“Marianna! Come and help me deliver this casserole to Grandma Smithers,” Marianna’s mother called from downstairs. “She is still recovering from a broken hip and it’s not convenient for her to get around. I promised to send her a casserole for dinner tonight, but I have a few more chores to finish up here, and she will be happier to have you visit. You can tell her about your day at school.”
“Okay, Mother,” Marianna said, coming down the staircase with her jacket.
Marianna’s mother handed her the casserole in a bag and Marianna started off toward Grandma Smither’s house.
As she rounded the corner, the Dark Ones whispered amongst themselves:
“Here she comes! Quick–You get the dog ready. You, unhook the gate so it has clear access.”
The dark figures scrambled over themselves to set everything up. One of them dodged about the neighbor’s Rottweiler, deliberately getting the guard dog riled up. Another loosened the dog’s leash and yet another opened the gate just as Marianna walked by.
“Go!” commanded the Dark Ones. The dog, driven mad by the Dark Ones’ irritations, ran, snarling, as the dark figure zoomed out of the gate, straight at Marianna.
But just before the dog reached the gate, a blazing hand shut and locked it. One of the Light Ones sat on top of the fence, looking serenely at the Dark Ones, as another one petted the dog on the head, calming him down.
“Drat!” cried the Dark Ones as Marianna passed the neighbor’s house, unharmed.
Another crowd of Dark Ones, however, awaited her at the curb.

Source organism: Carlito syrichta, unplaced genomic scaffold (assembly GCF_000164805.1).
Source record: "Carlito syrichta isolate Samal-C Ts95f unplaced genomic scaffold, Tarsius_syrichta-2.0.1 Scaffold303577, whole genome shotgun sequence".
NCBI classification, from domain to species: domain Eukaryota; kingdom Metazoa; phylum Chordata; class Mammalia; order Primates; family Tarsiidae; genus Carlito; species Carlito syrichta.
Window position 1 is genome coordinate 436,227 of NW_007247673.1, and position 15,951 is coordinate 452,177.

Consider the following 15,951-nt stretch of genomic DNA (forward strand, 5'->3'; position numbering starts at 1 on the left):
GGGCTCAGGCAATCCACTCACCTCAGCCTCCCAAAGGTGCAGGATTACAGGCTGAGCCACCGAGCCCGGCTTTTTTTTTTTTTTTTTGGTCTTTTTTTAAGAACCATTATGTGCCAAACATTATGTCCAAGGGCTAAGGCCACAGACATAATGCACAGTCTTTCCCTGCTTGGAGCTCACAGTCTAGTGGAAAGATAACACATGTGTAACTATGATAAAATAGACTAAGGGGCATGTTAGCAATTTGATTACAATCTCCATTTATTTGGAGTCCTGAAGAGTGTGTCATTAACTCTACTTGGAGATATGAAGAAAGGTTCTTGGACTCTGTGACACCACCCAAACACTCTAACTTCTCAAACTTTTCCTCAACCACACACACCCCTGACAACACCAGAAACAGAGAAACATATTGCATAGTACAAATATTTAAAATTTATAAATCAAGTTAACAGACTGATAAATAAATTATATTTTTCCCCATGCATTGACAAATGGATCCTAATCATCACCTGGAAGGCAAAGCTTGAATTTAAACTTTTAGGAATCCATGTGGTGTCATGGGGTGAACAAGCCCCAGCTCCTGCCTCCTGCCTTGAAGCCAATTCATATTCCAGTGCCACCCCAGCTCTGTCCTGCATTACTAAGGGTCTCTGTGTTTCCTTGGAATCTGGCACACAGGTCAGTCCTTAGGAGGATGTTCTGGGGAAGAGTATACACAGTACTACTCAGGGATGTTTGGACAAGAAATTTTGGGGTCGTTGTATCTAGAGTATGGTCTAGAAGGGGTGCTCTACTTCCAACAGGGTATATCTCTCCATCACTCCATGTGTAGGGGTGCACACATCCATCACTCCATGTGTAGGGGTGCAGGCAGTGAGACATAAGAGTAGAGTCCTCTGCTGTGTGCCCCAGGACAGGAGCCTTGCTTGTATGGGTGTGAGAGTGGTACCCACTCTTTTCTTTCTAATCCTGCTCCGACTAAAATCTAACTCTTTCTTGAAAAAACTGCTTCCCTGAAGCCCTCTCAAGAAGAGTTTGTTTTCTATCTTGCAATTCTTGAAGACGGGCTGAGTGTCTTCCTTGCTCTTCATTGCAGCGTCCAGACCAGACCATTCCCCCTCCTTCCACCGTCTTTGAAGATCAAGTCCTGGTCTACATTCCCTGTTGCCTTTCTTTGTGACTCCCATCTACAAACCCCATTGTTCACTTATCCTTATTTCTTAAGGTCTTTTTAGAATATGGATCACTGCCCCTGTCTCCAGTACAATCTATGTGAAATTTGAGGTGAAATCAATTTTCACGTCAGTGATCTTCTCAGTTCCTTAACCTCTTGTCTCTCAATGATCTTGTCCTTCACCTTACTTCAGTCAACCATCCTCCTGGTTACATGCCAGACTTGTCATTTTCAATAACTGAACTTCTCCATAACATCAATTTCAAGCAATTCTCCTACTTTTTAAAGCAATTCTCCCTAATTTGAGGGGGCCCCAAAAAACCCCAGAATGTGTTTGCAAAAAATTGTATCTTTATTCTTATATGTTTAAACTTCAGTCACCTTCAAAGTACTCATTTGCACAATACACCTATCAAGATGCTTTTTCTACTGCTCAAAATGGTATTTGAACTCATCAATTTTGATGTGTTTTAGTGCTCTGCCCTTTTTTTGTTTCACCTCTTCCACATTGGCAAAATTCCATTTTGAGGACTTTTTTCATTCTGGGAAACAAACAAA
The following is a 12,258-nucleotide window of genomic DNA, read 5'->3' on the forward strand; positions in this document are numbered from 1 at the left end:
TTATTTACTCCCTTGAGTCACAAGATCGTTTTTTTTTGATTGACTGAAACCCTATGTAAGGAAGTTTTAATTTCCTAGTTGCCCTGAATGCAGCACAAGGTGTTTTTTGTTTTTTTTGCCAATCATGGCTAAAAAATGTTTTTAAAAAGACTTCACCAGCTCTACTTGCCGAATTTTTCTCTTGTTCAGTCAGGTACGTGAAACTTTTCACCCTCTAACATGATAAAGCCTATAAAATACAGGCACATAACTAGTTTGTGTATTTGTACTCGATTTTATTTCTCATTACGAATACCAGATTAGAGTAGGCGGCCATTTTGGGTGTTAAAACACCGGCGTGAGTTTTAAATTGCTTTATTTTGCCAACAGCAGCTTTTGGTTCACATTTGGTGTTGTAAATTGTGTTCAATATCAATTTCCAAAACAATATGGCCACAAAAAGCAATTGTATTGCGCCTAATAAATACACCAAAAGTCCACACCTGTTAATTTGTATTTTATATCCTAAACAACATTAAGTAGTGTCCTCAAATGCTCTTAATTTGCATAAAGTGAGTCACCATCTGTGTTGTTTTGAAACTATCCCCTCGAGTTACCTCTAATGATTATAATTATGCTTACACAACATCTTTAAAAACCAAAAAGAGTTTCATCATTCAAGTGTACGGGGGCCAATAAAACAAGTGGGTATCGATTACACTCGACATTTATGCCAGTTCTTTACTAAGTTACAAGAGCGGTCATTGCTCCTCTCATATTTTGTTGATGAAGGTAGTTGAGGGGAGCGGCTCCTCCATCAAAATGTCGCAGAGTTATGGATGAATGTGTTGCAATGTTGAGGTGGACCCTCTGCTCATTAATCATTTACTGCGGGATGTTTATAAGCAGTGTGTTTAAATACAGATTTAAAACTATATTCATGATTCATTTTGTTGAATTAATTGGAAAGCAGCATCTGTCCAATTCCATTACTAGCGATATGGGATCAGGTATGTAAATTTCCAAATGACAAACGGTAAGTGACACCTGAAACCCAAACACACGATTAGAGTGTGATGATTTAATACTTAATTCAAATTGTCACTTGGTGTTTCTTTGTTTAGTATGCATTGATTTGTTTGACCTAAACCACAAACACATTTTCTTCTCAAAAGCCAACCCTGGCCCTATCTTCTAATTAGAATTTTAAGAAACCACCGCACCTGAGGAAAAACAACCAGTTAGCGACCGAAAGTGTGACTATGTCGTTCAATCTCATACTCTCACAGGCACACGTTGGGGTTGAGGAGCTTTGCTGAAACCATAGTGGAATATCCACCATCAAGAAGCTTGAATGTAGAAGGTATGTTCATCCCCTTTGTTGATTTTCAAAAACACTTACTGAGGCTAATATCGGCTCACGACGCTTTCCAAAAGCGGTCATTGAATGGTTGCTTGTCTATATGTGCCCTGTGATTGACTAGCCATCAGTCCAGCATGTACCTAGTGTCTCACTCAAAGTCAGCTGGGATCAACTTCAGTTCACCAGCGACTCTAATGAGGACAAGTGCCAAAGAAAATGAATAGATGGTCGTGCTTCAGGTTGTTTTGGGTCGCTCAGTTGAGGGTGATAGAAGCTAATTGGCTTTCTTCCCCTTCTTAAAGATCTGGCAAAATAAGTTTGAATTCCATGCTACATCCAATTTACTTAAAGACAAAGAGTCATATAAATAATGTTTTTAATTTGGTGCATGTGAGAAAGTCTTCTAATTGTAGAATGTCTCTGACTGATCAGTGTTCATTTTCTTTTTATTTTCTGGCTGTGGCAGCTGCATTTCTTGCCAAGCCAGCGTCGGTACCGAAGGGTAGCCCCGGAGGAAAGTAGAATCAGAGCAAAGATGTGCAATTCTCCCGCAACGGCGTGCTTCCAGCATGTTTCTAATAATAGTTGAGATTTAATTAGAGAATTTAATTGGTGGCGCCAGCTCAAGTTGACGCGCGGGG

“Get ready, here she comes!” one of them said.
“Drunk driver, on the way. Estimated time of arrival, T-minus-three seconds.”
“Perfect timing!” crowed the Dark Ones. But just as Marianna stepped off the curb to cross the street, one of the Light Ones started singing. Marianna paused and turned to look for the source of the sound, and just then a truck barrelled by, running a red light. Marianna did not notice it. But had she crossed the street as planned, she would have been in directly its way.
The Dark Ones gnashed their teeth in frustration as Marianna crossed the street, unharmed, with her casserole.
“She’s almost at the old woman’s house, this is our last chance!” the Dark Ones said to themselves as they watched Marianna walk toward the old dying oak tree on the corner of the lot.
Some of the Dark Ones were sitting on the heavy dead branch, widening the crack and anticipating Marianna’s arrival. She never looked up.
“Get ready…get set…now!” called the leader of the Dark Ones.
With a great heave, the Dark Ones shoved down on the branch, just as Marianna reached the spot. The great branch shuddered, and started swinging down toward Marianna’s head.
But just then, one of the Light Ones materialized, and with one finger, stopped the downward motion of the branch as Marianna passed by without incident.
The Dark Ones howled their unhappiness, but there was nothing they could do. The Light Ones were untouchable.
Marianna arrived on Grandma’s Smithers’ porch and rang the doorbell.
“Come in, the door is unlocked!” Grandma Smithers called from within.
Marianna turned the doorknob and let herself in.
“Hi Grandma Smithers!” she said cheerily. “This is the casserole Mother promised you.”
“Oh, she is such a dear,” Granda Smithers said, beaming. “And you are an angel for coming such a long way all by yourself. Thank you both.”
“It wasn’t so long,” Marianna said, as she placed the casserole on the kitchen counter and went to sit by Grandma Smithers.
“Was it much trouble to get here?” Grandma Smithers asked. “Did you have any difficulty during your walk?”
“Not at all,” Marianna responded. “Nothing happened on the way here.”
In the corner of the living room, an invisible Light One smiled at the scene, and then faded through the wall.